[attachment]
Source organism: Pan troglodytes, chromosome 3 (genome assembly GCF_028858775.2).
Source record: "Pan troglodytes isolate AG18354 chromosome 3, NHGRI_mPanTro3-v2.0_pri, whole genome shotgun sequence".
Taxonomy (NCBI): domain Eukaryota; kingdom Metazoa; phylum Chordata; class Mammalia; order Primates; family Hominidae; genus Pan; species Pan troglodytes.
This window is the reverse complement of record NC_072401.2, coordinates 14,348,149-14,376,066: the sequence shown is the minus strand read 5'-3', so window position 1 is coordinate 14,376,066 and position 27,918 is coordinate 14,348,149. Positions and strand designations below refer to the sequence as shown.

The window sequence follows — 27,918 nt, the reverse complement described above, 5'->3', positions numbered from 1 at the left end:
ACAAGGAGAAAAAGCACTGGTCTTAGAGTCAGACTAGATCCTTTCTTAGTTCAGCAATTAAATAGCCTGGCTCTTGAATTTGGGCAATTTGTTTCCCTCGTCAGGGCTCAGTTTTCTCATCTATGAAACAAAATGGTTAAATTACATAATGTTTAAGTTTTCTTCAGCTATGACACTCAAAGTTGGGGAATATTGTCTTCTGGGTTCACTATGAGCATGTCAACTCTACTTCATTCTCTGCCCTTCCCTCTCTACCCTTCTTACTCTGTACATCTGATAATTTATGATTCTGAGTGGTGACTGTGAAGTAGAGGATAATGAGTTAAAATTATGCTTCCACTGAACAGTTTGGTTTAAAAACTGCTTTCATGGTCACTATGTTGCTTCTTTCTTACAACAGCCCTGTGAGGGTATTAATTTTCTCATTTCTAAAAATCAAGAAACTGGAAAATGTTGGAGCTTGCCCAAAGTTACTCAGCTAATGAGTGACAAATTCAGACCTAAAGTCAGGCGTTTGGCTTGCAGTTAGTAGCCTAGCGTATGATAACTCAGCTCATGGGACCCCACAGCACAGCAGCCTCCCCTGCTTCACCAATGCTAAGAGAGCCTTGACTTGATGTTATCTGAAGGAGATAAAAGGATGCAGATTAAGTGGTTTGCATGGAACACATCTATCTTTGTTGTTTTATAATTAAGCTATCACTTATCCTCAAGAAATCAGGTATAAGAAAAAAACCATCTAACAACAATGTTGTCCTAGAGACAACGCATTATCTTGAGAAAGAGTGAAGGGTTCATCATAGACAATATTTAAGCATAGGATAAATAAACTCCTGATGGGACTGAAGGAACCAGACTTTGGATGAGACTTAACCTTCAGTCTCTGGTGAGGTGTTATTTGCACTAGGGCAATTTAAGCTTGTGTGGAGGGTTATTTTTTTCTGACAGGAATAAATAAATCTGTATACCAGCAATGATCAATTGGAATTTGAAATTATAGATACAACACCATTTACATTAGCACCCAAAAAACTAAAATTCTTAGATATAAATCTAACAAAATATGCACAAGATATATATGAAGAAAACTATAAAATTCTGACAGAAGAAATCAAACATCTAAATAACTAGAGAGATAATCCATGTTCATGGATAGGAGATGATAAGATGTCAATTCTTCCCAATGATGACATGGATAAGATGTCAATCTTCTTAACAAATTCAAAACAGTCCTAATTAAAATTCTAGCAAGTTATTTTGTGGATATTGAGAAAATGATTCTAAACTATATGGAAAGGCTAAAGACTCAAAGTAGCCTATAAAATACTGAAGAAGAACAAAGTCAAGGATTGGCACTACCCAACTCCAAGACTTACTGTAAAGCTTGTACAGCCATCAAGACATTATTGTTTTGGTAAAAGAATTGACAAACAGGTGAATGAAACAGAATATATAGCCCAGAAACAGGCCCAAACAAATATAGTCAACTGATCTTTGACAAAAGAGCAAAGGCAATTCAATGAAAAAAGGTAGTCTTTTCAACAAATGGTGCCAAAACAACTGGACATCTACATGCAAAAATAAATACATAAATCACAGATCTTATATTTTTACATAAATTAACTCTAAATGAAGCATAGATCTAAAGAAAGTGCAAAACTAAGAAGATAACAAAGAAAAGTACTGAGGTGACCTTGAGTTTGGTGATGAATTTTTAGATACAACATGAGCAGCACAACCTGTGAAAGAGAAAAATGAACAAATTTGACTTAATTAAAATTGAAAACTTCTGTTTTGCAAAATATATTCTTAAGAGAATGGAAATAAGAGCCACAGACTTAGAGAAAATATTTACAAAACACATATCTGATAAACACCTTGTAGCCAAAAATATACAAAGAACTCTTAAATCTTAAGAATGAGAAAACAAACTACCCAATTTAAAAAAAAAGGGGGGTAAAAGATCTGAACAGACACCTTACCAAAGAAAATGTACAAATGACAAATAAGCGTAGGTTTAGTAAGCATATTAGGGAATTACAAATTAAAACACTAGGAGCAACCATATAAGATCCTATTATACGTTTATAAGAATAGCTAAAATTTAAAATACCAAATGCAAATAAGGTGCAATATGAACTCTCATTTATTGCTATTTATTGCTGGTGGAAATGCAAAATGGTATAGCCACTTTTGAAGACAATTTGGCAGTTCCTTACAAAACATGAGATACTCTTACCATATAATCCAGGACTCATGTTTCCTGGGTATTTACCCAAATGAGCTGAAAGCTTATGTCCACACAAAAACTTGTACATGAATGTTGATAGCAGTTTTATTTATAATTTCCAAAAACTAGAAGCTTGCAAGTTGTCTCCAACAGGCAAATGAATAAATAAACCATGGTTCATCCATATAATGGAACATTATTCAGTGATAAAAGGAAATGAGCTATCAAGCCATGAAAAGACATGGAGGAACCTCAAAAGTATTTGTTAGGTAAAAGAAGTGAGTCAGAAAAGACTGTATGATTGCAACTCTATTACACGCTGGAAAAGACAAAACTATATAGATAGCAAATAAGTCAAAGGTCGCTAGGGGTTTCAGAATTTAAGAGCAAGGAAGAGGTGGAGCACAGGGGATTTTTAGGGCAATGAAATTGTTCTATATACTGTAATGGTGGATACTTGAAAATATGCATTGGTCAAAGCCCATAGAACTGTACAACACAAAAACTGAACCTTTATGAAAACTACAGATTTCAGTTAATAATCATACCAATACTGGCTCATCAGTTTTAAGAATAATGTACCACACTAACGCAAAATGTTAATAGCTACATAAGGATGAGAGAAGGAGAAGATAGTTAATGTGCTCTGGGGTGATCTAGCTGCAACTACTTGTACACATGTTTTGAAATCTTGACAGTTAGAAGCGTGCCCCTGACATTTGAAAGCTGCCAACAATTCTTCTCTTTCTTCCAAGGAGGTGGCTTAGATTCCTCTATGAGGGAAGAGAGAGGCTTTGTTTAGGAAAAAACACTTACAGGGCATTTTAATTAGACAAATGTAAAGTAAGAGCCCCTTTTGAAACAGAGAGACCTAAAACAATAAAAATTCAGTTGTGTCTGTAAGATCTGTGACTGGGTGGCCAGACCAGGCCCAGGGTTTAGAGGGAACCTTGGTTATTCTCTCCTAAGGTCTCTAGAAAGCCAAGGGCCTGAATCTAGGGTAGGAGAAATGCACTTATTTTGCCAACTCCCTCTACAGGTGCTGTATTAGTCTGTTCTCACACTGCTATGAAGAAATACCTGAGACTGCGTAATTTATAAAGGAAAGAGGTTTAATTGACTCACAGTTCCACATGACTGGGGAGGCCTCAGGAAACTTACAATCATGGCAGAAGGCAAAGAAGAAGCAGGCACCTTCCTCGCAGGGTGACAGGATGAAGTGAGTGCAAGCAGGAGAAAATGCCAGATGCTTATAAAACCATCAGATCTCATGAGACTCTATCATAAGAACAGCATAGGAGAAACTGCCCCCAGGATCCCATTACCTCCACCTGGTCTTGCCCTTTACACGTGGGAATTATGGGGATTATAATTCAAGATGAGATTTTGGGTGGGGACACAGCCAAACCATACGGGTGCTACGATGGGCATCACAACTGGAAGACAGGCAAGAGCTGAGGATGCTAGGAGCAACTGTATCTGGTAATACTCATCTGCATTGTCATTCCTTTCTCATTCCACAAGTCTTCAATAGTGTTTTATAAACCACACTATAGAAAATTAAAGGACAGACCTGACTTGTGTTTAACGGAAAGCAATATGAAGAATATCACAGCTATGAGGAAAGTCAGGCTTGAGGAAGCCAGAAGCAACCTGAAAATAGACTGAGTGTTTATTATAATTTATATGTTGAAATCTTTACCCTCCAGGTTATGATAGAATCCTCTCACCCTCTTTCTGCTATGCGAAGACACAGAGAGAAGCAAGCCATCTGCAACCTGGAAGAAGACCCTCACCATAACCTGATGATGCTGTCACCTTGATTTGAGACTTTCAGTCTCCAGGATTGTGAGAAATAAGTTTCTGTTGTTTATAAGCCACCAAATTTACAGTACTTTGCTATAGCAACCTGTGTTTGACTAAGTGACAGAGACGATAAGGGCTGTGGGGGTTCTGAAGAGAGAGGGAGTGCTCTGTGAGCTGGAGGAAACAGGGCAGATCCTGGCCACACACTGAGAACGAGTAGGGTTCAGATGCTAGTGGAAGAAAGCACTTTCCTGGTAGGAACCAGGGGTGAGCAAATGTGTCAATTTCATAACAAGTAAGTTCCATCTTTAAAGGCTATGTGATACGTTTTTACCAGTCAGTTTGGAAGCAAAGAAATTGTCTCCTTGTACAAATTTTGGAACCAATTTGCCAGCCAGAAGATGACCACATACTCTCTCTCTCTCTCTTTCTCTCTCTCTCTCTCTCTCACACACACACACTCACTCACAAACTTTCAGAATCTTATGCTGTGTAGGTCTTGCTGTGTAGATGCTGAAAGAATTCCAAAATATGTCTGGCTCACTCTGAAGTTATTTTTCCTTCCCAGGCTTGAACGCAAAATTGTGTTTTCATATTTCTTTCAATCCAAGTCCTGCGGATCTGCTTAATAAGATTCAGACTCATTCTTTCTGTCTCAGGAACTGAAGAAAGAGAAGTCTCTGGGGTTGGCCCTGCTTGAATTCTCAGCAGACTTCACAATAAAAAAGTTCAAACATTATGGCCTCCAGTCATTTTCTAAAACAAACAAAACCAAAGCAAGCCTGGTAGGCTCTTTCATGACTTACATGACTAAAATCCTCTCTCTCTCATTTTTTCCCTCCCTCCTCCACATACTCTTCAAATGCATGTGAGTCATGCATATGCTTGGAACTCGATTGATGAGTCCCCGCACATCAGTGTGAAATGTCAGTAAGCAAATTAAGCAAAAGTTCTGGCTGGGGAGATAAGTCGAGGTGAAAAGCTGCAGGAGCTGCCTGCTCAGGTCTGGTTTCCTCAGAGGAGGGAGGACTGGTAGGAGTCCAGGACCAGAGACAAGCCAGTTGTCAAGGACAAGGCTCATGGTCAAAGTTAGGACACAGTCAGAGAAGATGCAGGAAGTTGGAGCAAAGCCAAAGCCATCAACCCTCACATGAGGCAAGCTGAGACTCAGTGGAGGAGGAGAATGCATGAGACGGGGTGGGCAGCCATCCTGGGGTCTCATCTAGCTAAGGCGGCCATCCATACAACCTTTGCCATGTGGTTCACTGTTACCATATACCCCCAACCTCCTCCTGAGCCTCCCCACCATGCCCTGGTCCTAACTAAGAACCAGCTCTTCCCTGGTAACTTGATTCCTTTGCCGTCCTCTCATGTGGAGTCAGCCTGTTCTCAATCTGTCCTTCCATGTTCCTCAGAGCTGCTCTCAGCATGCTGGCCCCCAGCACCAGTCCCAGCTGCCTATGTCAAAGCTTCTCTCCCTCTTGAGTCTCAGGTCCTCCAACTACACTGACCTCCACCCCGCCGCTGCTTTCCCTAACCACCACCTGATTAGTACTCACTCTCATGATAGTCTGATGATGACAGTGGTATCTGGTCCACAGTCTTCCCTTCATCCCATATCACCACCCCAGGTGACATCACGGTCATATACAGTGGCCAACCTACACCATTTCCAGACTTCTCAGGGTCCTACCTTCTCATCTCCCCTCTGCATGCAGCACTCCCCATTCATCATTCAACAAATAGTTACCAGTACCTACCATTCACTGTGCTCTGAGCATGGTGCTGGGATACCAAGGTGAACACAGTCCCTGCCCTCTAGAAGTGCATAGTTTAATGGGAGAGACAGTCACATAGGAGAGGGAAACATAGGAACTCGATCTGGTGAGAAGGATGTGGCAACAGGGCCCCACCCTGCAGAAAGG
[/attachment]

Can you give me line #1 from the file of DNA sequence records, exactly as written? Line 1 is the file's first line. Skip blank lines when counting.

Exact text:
Source organism: Pan troglodytes, chromosome 3 (genome assembly GCF_028858775.2).